By: Wayne Robins
Portals May Be More About Marketing Than Community
I admit it: I like to chase moon-beams in this increasingly
technophiliac world. In my priorities, the search for meaning
comes way ahead of the impulse to monetize, which may just be a
granola-eating way of saying I’ve successfully avoided prosperity
in every bull market since 1980.
But even the plainclothes hippie in me had to pause when my
fondly regarded compatriot J.D. Lasica recently reviewed the new
Web portal, STLtoday.com, in the Online Journalism Review
(http://ojr.usc.edu). STL today.com is associated with the St.
Louis Post-Dispatch and represents what Lasica calls Pulitzer
Inc.’s “portal strategy” – one in which the newspaper “takes
a seat far to the rear of the bus.”
Lasica pointed out that STLtoday.com is “bright, colorful, and
slickly packaged.” In a dramatic one-sentence nut graf, however,
he laid his St. Louis cards on the table and declared, “Now only
if it had a soul.”
I’ve pondered this for weeks. A soul! What a wonderful Web this
would be if portals, newspaper sites, and even e-commerce
channels had souls.
Can a Web site have a soul? I checked out some sites about soul,
such as Classic Soul (http://www.soul-patrol.com/soul). Read a
nice tribute to “Agent Double-0 Soul,” the singer Edwin Starr.
The site had interesting information, useful links, and all that
funky stuff. But it didn’t have soul, much less “a soul.”
Maybe I was looking for soul in all the wrong places. So I went
to the Martin Buber Homepage (http://www.buber.de /en), where
thoughts of the great religious philosopher can be found in
German and English. I could spend hours reveling in Buber’s
revelations on the relationship between man and God – or, as
he perfectly put it in his most famous book, between “I and
Thou.” But the site itself couldn’t be said to have a soul.
Yet the more I thought about it, the more Lasica’s query about
soul became less an irrational wish than a credible cry from the
heart. I wasn’t familiar with the Post-Dispatch’s pre-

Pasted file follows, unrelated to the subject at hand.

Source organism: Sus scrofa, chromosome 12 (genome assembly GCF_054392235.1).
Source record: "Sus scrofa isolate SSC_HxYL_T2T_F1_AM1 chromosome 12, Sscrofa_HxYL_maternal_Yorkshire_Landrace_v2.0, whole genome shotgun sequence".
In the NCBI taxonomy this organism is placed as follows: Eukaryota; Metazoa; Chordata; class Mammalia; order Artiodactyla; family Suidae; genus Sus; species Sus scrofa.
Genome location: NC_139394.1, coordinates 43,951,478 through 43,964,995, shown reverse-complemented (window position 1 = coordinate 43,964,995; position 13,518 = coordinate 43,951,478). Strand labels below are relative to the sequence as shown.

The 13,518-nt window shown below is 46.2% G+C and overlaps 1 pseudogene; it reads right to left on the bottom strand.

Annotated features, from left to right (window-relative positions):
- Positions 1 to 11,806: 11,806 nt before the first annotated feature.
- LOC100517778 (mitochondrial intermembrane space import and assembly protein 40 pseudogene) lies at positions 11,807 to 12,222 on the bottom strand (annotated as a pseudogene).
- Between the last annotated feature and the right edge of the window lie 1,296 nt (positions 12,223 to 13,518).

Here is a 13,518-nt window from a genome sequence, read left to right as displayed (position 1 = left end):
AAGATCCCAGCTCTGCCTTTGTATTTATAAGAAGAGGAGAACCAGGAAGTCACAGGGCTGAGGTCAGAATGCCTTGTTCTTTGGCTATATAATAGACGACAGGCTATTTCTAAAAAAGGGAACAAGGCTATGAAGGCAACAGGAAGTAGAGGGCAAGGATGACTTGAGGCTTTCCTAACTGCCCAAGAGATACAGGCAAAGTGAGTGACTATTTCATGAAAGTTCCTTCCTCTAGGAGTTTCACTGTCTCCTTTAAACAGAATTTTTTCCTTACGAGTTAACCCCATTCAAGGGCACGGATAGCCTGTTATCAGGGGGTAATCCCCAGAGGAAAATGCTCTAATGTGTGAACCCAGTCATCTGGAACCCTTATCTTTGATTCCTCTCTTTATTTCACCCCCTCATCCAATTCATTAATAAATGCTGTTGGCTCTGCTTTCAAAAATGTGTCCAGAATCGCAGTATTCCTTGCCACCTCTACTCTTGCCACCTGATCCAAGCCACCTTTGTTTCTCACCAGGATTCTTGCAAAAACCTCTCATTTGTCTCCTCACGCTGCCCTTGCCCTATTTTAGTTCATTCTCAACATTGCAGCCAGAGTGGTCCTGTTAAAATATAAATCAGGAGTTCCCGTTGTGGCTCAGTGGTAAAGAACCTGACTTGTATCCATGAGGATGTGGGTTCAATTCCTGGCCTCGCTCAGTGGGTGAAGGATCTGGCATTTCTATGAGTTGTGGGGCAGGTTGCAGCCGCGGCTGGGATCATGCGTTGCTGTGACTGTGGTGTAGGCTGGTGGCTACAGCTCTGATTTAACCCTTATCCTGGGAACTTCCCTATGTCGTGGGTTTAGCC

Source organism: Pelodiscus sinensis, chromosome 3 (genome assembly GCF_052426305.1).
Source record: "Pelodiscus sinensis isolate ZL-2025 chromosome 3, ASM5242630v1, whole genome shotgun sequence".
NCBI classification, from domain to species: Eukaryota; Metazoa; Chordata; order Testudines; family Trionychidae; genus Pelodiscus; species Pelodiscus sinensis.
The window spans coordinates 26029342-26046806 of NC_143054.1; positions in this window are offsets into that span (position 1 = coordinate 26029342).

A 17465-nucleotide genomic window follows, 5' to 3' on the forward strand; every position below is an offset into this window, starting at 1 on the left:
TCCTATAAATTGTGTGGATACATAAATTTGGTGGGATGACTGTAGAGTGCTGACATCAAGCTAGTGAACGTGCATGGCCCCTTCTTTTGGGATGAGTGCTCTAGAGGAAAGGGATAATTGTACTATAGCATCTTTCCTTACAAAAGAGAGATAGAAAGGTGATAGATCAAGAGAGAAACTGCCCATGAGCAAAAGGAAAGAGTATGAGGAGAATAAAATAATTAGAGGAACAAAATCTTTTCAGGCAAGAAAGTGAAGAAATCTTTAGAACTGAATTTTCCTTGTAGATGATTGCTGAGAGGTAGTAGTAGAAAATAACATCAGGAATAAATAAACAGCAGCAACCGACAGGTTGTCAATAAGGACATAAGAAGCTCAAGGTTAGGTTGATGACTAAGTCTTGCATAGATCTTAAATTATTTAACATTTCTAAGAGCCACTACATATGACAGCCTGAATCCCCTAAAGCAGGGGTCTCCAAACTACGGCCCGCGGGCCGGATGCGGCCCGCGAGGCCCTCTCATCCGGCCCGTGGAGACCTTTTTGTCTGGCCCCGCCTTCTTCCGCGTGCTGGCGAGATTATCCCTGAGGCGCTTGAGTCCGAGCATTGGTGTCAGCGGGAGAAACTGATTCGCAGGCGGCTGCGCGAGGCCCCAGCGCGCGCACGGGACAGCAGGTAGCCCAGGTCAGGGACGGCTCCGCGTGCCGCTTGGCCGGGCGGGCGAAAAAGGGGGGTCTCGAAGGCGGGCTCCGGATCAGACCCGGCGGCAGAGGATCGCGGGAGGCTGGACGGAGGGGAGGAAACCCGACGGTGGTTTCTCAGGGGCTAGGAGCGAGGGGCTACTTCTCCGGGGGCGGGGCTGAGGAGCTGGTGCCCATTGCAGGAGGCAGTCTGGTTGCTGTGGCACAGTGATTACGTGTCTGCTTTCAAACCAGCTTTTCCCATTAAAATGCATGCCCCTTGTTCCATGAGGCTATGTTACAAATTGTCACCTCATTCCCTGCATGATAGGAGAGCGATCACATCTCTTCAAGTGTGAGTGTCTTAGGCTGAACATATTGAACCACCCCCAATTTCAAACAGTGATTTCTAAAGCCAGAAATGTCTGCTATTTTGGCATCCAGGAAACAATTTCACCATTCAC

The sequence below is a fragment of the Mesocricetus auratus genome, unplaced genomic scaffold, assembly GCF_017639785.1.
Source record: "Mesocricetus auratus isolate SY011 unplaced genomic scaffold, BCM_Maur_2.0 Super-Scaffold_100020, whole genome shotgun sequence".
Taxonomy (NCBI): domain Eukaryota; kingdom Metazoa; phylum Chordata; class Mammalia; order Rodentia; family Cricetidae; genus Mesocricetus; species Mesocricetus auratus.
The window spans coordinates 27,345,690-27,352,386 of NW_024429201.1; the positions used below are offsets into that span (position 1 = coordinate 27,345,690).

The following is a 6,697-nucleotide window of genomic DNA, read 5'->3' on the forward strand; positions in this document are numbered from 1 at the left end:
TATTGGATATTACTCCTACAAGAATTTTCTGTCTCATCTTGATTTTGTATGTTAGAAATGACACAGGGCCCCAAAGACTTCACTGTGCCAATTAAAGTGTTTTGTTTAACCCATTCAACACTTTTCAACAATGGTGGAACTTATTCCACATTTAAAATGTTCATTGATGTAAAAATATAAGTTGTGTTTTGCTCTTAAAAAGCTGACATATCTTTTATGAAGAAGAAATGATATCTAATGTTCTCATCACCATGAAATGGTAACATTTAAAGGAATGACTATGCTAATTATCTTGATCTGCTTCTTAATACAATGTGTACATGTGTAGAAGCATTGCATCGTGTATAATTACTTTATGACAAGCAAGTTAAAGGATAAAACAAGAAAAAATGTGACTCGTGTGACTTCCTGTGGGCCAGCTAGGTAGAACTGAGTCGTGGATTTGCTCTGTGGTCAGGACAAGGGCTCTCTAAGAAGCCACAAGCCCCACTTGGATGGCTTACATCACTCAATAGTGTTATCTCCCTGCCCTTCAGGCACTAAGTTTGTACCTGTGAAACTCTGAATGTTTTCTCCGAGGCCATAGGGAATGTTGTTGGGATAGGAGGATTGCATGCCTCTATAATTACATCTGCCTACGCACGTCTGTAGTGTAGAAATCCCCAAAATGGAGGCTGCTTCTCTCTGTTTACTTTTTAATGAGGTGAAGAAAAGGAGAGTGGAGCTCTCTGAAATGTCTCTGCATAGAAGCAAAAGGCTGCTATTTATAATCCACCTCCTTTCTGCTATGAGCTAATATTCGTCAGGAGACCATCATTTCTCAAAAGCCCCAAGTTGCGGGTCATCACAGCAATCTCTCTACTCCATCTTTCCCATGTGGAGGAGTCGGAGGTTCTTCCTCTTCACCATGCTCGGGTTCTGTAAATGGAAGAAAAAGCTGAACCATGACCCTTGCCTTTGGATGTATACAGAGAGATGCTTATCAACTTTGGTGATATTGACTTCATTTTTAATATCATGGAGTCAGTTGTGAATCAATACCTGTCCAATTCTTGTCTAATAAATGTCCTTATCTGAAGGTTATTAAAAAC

STLtoday.com site, but as a regular user of what had been The
Miami Herald’s Web entity, I’ve been chagrined to note that
my southern Florida news connection is now accessed via
Miami.com, which is part of the RealCities cookie-cutter concept.
Still unsure about what all this had to do with a soul, I e-
mailed Lasica seeking enlightenment.
“Consider this question,” Lasica replied. “What makes newspapers
special? … It’s the newspaper’s special relationship to the
community by dint of its role as a town square, a place where a
multiplicity of voices can be heard. … As news operations
increasingly migrate online and look for their proper, expanded
roles on the Internet, it’s critical that [they keep] the values
and standards that made them relevant in their communities
[italics added] … [A] portal, city guide, or any other quasi-
journalistic enterprise lacks credibility, authenticity, and,
yes, a soul, if it’s more about marketing than it is about a two-
way dialog with the community it purports to cover.”
J.D. is right. Turning a newspaper Web site into a generic dot-
com may be a shrewd marketing move. But by making itself one
undistinctive element of an online package, the newspaper risks
becoming the voice of an unreal city.
Wayne Robins (firstname.lastname@example.org) is an associate editor covering new media for E&P.
Copyright 2001, Editor & Publisher.